I don't know how many times I have heard myself and others talk about "teaching the Combat Mindset." That is simply a common phrase among those of us who take a keen interest in defensive training. After all, we teach people how to handle their guns efficiently. We teach people how to shoot to the point where they can hit the vital zone of a threat. And, so, we talk about teaching the combat mindset.
And then along comes defensive instructor Grant Cunningham, who says that you can't teach mindset. And, much as I hate to brag on him, he makes a good argument. He says that taking an hour or so to talk about the Color Code, awareness and acting decisively—this is also the time that a lot of instructors throw in their favorite war stories—simply does not work. He suggests the combat mindset is something a student either has, or doesn't have, depending upon their own experiences and their outlook on life.
When teaching a defensive class, we find that we have a group of students who have a broad spectrum of ideas about crime, criminals and their personal safety. Some have already had to shoot to live, some have never handled a defensive firearm before, some only want to be a cool operator and a few even think that ISIS can't be all that bad. The sum of their own experiences, good and bad, color their concept of the Combat Mindset.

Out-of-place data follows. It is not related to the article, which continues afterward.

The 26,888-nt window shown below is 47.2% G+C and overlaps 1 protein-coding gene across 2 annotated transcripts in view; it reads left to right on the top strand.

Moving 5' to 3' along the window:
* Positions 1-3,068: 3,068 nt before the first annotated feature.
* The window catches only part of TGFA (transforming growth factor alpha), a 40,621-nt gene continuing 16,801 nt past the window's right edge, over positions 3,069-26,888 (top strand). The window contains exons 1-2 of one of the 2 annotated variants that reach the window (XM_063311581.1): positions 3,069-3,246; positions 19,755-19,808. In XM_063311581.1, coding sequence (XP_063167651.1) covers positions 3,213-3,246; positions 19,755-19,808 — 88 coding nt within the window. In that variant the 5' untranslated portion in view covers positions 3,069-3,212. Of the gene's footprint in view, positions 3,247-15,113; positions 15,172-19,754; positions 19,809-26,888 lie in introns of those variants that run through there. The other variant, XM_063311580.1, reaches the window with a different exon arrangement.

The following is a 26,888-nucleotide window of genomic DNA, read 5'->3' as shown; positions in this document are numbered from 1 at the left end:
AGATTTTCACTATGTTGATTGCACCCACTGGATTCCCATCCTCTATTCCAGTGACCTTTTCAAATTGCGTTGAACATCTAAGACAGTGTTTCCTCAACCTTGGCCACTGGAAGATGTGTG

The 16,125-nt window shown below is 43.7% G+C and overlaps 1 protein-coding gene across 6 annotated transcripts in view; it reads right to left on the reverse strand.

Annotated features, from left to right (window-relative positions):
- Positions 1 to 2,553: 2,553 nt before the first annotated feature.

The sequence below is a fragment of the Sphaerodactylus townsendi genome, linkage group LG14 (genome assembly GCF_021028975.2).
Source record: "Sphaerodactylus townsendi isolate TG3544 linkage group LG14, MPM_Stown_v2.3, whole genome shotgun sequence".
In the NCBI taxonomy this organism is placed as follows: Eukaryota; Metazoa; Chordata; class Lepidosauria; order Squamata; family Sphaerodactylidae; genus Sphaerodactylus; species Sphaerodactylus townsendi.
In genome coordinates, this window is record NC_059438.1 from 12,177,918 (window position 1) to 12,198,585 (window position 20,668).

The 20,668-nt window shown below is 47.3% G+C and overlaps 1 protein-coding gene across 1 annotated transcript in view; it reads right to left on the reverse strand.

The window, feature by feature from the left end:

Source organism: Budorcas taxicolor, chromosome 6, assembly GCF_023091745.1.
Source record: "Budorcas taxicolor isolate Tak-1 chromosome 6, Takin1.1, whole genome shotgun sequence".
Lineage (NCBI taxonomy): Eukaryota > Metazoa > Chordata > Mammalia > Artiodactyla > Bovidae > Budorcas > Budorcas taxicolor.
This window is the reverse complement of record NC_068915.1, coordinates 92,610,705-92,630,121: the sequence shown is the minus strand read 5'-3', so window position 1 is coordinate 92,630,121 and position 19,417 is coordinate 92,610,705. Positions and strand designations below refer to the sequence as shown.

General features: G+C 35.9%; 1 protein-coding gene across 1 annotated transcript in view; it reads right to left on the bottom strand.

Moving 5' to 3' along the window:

So, I think that Grant has something here. We can't teach the Combat Mindset. What we can do is to provide some training aids that will help each student develop and enhance his own combat mindset. We can point them to material that will help them to better understand the minds of violent criminals. We can point them to actual violent incidents, such as American Rifleman's "Armed Citizen" column, that will give them an idea of what to expect. We can encourage them to expand their "gut feeling" and their "BS Detector" for things that don't look right. And, most of all, we can assure them that all of us—instructors and students alike—should never quit studying and learning.